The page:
Price rise suggests tight times

Price rise suggests tight times

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Les Hewett, Crookwell at Mount View, Boorowa, NSW. Photo, Rachael Webb.

Les Hewett, Crookwell at Mount View, Boorowa, NSW. Photo, Rachael Webb.

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A widespread price lift for all sheep and lamb categories suggest waning supply throughout the eastern states.

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Lamb supply has continued to flow out of the paddock so far this year, but a price surge last week could point towards an expectation it is about to hit the brakes.

According to Meat & Livestock Australia, eastern states lamb slaughter is down just 1 per cent year-on-year for the period to February 15.

Despite this, predictions of held over spring lambs finally running out, teamed with low conception rates and sheep slaughter trending 21pc higher so far this year, point to lambs becoming hard to find, sooner rather than later.

And supply will be unlikely to be able to cater to any increased demand internationally for customers looking to take advantage of the lower Australian dollar.

Mecardo’s Matt Dalgleish pointed out this week that lamb exports hit their highest January volume (21,541 tonnes shipped weight) on record last month, 15.6 per cent above the same month in 2018 and 21.4 per cent above the five year average.

The continuing supply may also be in part a response to the forward contracts of between 720c/kg and 800c/kg offered by processors in late spring last year for a January-February delivery.

This was to encourage producers to carry lambs to trade and export weight over the summer, despite the ever declining season and high feed prices.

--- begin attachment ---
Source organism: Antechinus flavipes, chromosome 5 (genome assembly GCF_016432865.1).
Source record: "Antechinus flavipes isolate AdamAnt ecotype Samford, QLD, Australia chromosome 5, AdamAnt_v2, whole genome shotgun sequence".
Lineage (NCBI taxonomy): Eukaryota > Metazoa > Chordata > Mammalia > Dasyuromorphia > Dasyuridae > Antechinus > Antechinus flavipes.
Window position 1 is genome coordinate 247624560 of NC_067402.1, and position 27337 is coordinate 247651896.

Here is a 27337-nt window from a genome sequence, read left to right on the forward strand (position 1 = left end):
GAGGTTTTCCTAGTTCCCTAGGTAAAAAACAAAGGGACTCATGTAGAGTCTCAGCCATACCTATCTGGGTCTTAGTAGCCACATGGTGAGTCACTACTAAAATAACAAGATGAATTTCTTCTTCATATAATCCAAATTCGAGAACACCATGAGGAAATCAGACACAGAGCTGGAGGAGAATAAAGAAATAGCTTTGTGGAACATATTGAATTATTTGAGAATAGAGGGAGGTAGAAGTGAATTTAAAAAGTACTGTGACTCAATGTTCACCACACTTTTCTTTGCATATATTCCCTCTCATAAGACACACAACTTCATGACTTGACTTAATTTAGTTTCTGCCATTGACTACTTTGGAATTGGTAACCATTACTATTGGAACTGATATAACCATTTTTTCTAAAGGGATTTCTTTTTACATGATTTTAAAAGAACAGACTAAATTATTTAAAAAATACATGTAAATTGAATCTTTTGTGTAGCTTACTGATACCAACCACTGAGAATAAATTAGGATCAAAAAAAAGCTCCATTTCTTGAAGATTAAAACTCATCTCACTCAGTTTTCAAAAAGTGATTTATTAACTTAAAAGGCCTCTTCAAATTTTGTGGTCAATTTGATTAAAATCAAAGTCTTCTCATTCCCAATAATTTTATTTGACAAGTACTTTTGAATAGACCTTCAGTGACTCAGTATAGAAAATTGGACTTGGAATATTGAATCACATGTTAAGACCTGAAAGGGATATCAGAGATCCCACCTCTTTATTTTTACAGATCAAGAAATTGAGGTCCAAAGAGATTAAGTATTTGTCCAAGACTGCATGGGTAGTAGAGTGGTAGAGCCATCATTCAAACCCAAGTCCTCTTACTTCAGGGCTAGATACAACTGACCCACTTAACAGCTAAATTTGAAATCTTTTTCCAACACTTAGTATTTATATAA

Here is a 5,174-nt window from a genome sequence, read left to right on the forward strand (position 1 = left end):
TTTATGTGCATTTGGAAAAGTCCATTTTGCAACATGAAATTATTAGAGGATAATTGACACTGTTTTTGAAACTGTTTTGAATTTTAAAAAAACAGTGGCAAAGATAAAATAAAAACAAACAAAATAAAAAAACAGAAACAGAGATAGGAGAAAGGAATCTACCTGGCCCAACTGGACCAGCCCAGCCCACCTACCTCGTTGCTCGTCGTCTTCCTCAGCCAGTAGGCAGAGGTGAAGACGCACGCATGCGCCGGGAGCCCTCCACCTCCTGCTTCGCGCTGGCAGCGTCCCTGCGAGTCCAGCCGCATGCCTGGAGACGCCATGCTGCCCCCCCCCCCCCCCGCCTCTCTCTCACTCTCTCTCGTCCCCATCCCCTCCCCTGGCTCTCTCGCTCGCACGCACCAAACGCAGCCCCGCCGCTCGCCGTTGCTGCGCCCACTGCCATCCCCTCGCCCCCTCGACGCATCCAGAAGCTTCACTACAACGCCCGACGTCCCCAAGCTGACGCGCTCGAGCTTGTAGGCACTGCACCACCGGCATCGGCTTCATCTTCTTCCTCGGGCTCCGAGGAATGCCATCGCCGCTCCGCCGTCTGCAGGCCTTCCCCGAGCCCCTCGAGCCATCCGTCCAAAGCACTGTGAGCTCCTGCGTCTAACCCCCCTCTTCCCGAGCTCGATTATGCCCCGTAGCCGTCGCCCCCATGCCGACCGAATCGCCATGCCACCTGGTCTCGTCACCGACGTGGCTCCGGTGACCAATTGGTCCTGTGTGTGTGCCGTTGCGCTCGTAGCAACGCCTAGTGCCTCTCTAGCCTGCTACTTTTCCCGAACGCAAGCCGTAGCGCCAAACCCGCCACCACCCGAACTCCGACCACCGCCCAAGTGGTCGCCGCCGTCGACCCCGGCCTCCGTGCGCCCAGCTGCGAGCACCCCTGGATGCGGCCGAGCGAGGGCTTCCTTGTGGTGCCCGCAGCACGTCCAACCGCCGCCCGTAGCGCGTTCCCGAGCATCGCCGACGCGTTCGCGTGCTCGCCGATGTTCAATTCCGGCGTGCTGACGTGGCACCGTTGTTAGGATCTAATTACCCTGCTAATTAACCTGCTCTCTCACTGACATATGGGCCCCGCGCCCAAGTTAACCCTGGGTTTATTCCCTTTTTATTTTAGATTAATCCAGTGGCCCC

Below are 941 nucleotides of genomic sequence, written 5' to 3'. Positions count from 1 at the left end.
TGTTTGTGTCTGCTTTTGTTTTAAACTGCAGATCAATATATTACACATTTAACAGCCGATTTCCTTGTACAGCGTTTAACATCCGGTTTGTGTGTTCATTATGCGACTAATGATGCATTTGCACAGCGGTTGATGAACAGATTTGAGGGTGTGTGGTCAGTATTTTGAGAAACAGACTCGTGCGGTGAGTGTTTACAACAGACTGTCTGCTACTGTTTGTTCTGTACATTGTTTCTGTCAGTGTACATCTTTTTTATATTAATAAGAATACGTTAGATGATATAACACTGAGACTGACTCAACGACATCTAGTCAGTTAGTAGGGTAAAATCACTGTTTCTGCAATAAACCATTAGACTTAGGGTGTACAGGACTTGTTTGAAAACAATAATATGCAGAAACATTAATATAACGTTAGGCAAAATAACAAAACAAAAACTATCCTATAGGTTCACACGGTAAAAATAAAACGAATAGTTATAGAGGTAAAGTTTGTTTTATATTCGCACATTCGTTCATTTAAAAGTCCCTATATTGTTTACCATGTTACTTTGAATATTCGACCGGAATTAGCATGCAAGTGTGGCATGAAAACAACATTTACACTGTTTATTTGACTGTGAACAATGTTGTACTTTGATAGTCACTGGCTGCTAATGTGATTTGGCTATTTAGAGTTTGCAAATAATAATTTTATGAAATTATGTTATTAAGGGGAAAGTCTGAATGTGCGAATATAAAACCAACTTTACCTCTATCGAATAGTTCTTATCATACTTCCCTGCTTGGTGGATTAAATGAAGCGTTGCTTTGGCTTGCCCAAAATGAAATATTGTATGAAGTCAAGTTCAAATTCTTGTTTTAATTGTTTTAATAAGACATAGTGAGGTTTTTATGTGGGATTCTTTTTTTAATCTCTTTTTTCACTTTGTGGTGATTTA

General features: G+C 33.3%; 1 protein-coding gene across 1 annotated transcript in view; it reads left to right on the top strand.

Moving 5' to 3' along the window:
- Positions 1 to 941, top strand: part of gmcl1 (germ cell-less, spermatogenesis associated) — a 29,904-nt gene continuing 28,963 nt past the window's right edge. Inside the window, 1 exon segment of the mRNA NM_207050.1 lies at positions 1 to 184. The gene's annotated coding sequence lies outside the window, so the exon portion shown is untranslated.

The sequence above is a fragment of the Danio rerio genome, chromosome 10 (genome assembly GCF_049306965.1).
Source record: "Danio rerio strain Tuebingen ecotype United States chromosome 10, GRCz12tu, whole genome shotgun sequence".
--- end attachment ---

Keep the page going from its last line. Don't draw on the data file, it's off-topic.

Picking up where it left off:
Lamb producers that took those contracts, and have been able to deliver them, are reaping the rewards, as current direct sale price reports are well below those levels.

Even after over-the-hook lamb prices lifted 10 to 30c/kg in last week’s trading, according to the National Livestock Reporting Service, lambs sold direct averaged 653 to 690c/kg in Victoria, or 677 to 680c/kg in NSW.

In early saleyard trading this week the foot has come off the pedal, with the trade lamb indicator closing Monday at 662c/kg, which was a slight decline from the previous week’s average of 665c/kg.

Still, at 41c/kg above the same trading period last year, the market is showing plenty of resilience. Of the about 12,600 lambs sold at the Bendigo prime market on Monday, the top price was for 34kg carcase weight export lambs at $229 a head.

“The main run of heavy lambs, 26-30kg carcase weight, sold from $180 to $200 a head at an estimated 640c to 660c/kg carcase weight for most,” NLRS reported.

“The main run of shorn crossbred lambs, 22-24kg, sold from $154 to $175 a head to be within a couple of dollars of last week at 670c to 690c/kg carcase weight.

“There were select pens that pushed over 700c/kg, the best result in the sale being an estimated average of 720c/kg carcase for pick of the 20-22kg carcase weight lambs which displayed good fat cover.

“Small and light weight lambs to processors remained strong at $90 to $130 a head for the better quality types.”

Lamb supply showed no sign of waning at Ballarat on Tuesday however, perhaps drawing from areas to the west which had kinder seasons. The nearly doubling of the lamb yarding at Ballarat meant lamb prices eased $5 to $10 across most categories, according to the NLRS.

“Heavy lambs made to $212 and the heavier trade weight lambs sold from $152 to 166 a head, to average 680c/kg carcase weight. Restockers and feeders were active and paid from $90 to $142 a head for their replacements,” NLRS quoted.

The story Price rise suggests tight times first appeared on Stock & Land.

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